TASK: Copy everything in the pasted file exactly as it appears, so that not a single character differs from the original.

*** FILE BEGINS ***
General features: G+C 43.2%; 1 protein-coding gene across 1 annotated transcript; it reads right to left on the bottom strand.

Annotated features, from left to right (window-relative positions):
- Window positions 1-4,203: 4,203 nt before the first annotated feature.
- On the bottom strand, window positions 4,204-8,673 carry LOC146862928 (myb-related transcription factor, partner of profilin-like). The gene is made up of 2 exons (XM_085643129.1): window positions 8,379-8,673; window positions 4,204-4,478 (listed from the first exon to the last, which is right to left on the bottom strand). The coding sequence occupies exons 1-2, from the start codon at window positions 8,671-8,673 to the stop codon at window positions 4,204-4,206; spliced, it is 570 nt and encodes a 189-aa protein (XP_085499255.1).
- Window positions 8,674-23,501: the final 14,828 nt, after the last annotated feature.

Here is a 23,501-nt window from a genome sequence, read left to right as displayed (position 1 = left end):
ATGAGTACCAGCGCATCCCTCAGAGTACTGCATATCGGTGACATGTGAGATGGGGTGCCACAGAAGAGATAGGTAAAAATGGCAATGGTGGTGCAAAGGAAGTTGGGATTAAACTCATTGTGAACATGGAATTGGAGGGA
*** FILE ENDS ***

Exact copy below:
General features: G+C 43.2%; 1 protein-coding gene across 1 annotated transcript; it reads right to left on the bottom strand.

Annotated features, from left to right (window-relative positions):
- Window positions 1-4,203: 4,203 nt before the first annotated feature.
- On the bottom strand, window positions 4,204-8,673 carry LOC146862928 (myb-related transcription factor, partner of profilin-like). The gene is made up of 2 exons (XM_085643129.1): window positions 8,379-8,673; window positions 4,204-4,478 (listed from the first exon to the last, which is right to left on the bottom strand). The coding sequence occupies exons 1-2, from the start codon at window positions 8,671-8,673 to the stop codon at window positions 4,204-4,206; spliced, it is 570 nt and encodes a 189-aa protein (XP_085499255.1).
- Window positions 8,674-23,501: the final 14,828 nt, after the last annotated feature.

Here is a 23,501-nt window from a genome sequence, read left to right as displayed (position 1 = left end):
ATGAGTACCAGCGCATCCCTCAGAGTACTGCATATCGGTGACATGTGAGATGGGGTGCCACAGAAGAGATAGGTAAAAATGGCAATGGTGGTGCAAAGGAAGTTGGGATTAAACTCATTGTGAACATGGAATTGGAGGGA